Chamber music returns to Joslyn Castle
November 8th, 2012
Omaha, NE – The Omaha Consort begins its second season at the Joslyn Castle tonight with a program of music written for the horns.
Known as Harmoniemusik, this style began in the mid to late 1700s in Europe in what was initially a cost-cutting maneuver. Jason DeWater, artist director of the Omaha Consort and principal horn of the Omaha Symphony, explained. “The economy started to shift,” DeWater said, “and throughout Europe we saw that it meant that the orchestras and the court orchestras started to shift as well because musicians have always cost (sic) money.”
DeWater said strings were “shown the door” in many court orchestras and what was left was a “wind band, which was originally called the harmony section.”
DeWater said the origins of Harmoniemusik are important because they reflect the beginnings of modern Chamber music. “This type of music had its hype in Vienna in the late 18th Century,” he said, “and for me I think that this was kind of the cradle of modern art music for chamber music.”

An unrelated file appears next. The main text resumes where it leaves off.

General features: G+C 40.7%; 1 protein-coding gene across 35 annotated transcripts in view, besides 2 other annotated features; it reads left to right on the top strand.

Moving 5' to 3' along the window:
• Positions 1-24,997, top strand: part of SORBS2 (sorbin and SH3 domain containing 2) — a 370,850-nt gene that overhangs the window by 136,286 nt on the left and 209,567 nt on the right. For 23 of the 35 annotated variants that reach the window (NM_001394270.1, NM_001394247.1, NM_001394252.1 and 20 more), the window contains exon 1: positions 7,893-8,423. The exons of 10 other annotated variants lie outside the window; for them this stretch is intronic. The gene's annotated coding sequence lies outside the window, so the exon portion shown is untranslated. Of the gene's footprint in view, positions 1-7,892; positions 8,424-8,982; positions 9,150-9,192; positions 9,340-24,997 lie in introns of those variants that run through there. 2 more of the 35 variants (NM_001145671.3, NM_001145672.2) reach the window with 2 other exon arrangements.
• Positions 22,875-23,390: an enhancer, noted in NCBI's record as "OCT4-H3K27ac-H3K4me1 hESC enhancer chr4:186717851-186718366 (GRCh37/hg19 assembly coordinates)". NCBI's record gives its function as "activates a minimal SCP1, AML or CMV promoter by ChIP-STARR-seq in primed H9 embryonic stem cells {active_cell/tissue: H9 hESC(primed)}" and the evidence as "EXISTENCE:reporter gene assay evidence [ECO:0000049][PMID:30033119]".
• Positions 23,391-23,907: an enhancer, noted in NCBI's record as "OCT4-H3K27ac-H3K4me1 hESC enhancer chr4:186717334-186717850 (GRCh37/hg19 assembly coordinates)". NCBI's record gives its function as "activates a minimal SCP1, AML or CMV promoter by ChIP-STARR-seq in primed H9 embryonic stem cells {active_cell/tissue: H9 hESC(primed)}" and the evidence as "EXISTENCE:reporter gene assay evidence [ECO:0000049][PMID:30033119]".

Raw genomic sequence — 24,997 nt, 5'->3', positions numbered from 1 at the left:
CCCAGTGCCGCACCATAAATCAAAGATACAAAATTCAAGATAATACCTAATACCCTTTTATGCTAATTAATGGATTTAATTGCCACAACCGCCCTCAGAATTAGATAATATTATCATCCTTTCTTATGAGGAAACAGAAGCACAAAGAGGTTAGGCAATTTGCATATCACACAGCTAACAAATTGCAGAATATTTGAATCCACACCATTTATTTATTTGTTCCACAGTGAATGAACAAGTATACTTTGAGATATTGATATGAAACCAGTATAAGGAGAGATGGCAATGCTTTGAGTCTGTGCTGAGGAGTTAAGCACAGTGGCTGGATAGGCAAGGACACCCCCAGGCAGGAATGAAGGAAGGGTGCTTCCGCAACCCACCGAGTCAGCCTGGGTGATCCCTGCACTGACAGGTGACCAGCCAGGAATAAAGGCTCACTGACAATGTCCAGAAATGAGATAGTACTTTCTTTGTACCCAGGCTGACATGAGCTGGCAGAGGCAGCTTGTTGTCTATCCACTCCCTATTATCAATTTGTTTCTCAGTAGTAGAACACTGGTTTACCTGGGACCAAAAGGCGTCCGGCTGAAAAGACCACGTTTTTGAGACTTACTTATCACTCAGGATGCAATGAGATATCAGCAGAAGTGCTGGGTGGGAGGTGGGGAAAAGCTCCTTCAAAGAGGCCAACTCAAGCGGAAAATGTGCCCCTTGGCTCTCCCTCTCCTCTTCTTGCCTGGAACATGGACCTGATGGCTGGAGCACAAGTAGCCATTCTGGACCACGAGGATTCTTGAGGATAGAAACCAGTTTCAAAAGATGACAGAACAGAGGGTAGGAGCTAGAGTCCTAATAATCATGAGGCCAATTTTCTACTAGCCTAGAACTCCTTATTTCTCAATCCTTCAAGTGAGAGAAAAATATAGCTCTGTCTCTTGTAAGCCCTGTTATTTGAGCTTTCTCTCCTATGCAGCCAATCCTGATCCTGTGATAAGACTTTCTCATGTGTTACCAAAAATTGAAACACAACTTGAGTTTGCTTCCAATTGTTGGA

Tonight’s concert, which begins at 7 p.m. with a 6:30 p.m. pre-concert talk with DeWater, will feature Beethoven’s Quintet in E flat. It will open with Haydn’s Divertimento in F Major and close with Mozart’s Divertimento No. 14 in B flat.
Dewater said the rest of the consort’s season, which continues with monthly performances through June, 2013, will continue with a diverse array of performances.
“What you’re going to see from the consort is just fantastic large-scale, mix-ensemble chamber music,” he said.
“These are works that are so rarely played anywhere,” he said. “And we hope that what Omaha finds is that there is a place for this music, especially the way we present it.”
“We present it in the appropriate space,” he said. “Music is always in the ‘proper glass’ here and our patrons come away being moved by the music.”
Comments are closed.